By Noel Punzalan
COTABATO CITY: Maguindanao 2nd District Rep. Esmael Mangudadatu has filed a bill urging all local government units across the country to allot lots for Filipino Muslim cemeteries.
In a statement released here Tuesday, Mangudadatu said he filed House Bill No. 9589, an act requiring all LGUs in the county to allocate suitable tracts of land in their localities for Muslim cemeteries.
“I filed the bill on Monday because, despite the growing number of Muslims relocating to various parts of the country, only a handful of cemeteries for Muslims exists,” he said.
Mangudadatu, who is the House vice-chair of the committees on Mindanao Affairs and Local Government, said with Filipino Muslims migrating from Mindanao, there has been a rise of Muslim population and communities in almost all parts of the country, bringing with them not only their trade and skills but also their culture and religious beliefs and practices.
“Part of our culture and practice is our strong adherence to the burying of our dead relatives in less than 24 hours upon demise,” he said.
“This is why it is only appropriate that we bury them in a place that can exclusively host the body of our departed Muslim brothers and sisters,” he added.
He said based on 2019 data of the National Commission on Muslim Filipinos, there is an estimated 12,699,550 Filipino Muslims across the country.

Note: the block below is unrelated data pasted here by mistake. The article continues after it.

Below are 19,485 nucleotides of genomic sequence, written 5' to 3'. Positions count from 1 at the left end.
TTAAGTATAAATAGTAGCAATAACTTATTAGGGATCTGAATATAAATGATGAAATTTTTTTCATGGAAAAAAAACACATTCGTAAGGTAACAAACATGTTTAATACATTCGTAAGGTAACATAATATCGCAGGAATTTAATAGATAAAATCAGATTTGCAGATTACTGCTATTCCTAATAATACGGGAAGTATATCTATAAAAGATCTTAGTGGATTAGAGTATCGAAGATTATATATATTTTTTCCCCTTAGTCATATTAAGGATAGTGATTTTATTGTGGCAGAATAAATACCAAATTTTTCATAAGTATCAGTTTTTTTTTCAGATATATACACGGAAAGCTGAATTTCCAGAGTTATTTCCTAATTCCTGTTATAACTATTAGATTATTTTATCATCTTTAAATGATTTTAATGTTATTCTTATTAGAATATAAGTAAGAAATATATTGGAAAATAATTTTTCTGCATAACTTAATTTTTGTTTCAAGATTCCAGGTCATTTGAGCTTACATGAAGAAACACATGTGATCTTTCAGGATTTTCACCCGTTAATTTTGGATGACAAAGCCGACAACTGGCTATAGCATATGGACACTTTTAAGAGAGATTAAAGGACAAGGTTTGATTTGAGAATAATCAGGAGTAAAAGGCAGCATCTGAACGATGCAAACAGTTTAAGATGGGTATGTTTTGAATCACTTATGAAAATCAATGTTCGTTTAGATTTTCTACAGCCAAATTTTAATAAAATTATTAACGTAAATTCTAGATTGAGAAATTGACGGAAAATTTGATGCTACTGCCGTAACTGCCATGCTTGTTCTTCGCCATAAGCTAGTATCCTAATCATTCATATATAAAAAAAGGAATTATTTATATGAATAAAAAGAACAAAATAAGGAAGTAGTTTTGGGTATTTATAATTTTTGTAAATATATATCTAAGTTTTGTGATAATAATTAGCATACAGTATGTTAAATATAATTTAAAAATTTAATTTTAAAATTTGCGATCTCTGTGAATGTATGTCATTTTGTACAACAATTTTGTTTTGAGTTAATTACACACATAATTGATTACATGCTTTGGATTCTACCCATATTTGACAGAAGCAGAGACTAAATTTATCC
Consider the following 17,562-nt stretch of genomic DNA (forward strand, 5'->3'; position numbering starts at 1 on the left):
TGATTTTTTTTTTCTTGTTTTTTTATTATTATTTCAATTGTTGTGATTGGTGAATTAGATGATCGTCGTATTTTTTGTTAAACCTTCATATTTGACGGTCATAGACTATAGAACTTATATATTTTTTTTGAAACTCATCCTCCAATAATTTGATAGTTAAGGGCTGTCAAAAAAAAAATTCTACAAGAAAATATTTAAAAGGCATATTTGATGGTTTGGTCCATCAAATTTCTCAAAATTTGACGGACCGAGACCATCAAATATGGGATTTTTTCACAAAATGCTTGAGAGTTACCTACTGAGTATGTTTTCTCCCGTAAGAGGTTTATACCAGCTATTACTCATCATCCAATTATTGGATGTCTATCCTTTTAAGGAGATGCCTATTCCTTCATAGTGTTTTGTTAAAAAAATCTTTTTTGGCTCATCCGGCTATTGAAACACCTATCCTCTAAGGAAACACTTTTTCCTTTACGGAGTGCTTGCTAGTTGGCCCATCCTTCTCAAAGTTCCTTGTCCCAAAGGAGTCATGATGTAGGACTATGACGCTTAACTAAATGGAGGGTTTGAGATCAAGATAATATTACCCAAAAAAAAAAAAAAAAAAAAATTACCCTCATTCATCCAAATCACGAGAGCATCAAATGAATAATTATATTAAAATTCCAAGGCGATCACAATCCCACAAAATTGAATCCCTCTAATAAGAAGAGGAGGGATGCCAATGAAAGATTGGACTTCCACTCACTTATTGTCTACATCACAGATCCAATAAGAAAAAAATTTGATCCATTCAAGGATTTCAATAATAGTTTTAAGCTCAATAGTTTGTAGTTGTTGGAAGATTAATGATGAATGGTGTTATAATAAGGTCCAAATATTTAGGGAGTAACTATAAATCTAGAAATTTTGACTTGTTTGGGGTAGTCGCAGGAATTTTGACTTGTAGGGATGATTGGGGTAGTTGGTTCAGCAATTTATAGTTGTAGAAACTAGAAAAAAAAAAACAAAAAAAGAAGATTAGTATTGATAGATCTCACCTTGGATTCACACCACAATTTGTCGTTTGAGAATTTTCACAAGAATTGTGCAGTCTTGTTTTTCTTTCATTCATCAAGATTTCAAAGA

Of the number, 206,644 are found in Region 1; followed by Region 2 with 183,068; Region 3 (240,121); Cordillera Autonomous Region (39,503); National Capital Region (566,648); Region 4 (726,103); Region 5 (309,331); Region 6 (225,099); Region 7 (487,438); Region 8 (324,504); Region 9 (1,652,819); Region 10 (750,440); Region 11 (934,111); Region 12 (294,026) Caraga Region (204,851) ; and Bangsamoro Autonomous Region in Muslim Mindanao (5,554,845).
“Despite this, there are few public cemeteries that cater to the Filipino Muslim communities, that it has become overcrowded already,” Mangudadatu said.
He pointed out that Muslim families are also forced to immediately transport, usually by plane, the remains back to the place of origin of the deceased for fitting burial rites.
“It is not a joke to transport the remains of our Muslim brethren (to their hometowns) due to expensive transport fees. Not only it is stressful especially during this pandemic, but it also causes financial distress to the grieving families,” he said.
He added that departed Filipino Muslims, who had done their fair share in nation-building as citizens of the country, must be buried with their dignity intact and under their cultural practices and religious convictions.
“Like everyone else, we all wanted is to give our loved ones the proper burial they deserve,” he said.
Philippine News Agency